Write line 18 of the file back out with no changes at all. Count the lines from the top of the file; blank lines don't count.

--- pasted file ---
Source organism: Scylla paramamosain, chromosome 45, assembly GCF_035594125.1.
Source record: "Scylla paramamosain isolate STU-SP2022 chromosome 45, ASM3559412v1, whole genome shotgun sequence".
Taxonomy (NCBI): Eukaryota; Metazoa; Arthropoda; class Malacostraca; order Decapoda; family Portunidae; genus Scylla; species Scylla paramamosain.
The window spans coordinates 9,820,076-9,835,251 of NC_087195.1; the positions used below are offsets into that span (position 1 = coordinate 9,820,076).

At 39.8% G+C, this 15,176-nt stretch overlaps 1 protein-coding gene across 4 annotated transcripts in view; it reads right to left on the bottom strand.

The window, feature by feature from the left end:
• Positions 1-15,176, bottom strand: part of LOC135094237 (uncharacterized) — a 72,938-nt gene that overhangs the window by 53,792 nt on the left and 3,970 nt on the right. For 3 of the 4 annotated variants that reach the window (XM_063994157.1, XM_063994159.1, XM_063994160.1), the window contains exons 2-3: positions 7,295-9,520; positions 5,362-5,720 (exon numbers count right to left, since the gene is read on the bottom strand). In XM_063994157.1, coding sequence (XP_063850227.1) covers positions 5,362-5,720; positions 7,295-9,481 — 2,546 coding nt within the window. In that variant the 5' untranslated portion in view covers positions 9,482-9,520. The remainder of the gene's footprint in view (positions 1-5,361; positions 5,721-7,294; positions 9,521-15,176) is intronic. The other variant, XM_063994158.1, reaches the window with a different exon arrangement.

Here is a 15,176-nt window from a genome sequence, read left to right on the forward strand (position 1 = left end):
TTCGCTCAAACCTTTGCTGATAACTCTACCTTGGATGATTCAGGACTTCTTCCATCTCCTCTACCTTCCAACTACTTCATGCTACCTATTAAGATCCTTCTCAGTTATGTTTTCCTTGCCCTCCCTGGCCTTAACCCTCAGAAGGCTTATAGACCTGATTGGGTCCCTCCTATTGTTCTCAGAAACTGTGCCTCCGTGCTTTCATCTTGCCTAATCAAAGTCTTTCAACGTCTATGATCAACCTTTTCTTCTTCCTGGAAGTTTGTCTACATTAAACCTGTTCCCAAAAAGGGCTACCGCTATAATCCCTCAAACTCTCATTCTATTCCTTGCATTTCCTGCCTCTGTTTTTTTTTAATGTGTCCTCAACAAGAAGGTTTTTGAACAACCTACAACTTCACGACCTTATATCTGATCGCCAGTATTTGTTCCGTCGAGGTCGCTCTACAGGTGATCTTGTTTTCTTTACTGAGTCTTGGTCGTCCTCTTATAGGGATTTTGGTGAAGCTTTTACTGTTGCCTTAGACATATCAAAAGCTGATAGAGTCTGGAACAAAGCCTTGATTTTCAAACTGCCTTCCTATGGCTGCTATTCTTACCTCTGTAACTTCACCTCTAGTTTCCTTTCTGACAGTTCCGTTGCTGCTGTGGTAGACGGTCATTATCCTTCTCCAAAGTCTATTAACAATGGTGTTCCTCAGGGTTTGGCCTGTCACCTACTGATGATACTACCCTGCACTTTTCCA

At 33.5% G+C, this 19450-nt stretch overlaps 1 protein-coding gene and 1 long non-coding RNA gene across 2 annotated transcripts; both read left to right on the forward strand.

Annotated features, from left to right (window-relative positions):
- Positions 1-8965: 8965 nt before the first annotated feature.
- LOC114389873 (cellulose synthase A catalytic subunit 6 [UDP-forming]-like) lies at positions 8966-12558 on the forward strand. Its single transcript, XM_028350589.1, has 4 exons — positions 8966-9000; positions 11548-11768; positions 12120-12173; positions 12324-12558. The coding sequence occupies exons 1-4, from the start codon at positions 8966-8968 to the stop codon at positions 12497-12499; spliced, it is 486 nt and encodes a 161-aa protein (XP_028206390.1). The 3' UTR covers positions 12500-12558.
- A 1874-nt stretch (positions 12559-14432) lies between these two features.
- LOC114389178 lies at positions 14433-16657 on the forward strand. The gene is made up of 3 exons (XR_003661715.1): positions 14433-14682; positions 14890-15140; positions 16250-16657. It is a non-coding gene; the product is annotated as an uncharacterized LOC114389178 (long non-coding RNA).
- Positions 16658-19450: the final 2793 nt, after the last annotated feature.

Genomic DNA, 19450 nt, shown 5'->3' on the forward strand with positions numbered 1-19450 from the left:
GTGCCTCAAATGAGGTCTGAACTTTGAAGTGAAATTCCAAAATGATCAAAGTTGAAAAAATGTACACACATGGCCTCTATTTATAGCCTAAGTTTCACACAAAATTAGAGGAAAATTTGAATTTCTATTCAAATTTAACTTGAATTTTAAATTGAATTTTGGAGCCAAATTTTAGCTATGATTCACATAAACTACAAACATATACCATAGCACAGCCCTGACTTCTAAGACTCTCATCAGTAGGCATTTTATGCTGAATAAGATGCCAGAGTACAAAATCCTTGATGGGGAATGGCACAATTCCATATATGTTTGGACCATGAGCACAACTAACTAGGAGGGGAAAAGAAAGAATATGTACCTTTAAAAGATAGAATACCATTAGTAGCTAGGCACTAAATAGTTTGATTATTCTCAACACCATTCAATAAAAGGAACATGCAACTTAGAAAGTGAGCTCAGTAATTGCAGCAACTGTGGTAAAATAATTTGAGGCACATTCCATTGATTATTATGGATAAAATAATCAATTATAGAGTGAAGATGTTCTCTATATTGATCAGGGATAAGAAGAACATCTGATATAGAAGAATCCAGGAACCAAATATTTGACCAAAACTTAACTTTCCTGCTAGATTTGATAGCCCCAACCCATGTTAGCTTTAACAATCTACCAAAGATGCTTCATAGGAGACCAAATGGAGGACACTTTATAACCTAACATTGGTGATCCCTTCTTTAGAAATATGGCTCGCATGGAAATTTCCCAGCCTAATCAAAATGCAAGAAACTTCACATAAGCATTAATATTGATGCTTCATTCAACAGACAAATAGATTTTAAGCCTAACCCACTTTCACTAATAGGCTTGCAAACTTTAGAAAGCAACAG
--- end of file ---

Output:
GTGCCTCAAATGAGGTCTGAACTTTGAAGTGAAATTCCAAAATGATCAAAGTTGAAAAAATGTACACACATGGCCTCTATTTATAGCCTAAGTTTCACACAAAATTAGAGGAAAATTTGAATTTCTATTCAAATTTAACTTGAATTTTAAATTGAATTTTGGAGCCAAATTTTAGCTATGATTCACATAAACTACAAACATATACCATAGCACAGCCCTGACTTCTAAGACTCTCATCAGTAGGCATTTTATGCTGAATAAGATGCCAGAGTACAAAATCCTTGATGGGGAATGGCACAATTCCATATATGTTTGGACCATGAGCACAACTAACTAGGAGGGGAAAAGAAAGAATATGTACCTTTAAAAGATAGAATACCATTAGTAGCTAGGCACTAAATAGTTTGATTATTCTCAACACCATTCAATAAAAGGAACATGCAACTTAGAAAGTGAGCTCAGTAATTGCAGCAACTGTGGTAAAATAATTTGAGGCACATTCCATTGATTATTATGGATAAAATAATCAATTATAGAGTGAAGATGTTCTCTATATTGATCAGGGATAAGAAGAACATCTGATATAGAAGAATCCAGGAACCAAATATTTGACCAAAACTTAACTTTCCTGCTAGATTTGATAGCCCCAACCCATGTTAGCTTTAACAATCTACCAAAGATGCTTCATAGGAGACCAAATGGAGGACACTTTATAACCTAACATTGGTGATCCCTTCTTTAGAAATATGGCTCGCATGGAAATTTCCCAGCCTAATCAAAATGCAAGAAACTTCACATAAGCATTAATATTGATGCTTCATTCAACAGACAAATAGATTTTAAGCCTAACCCACTTTCACTAATAGGCTTGCAAACTTTAGAAAGCAACAG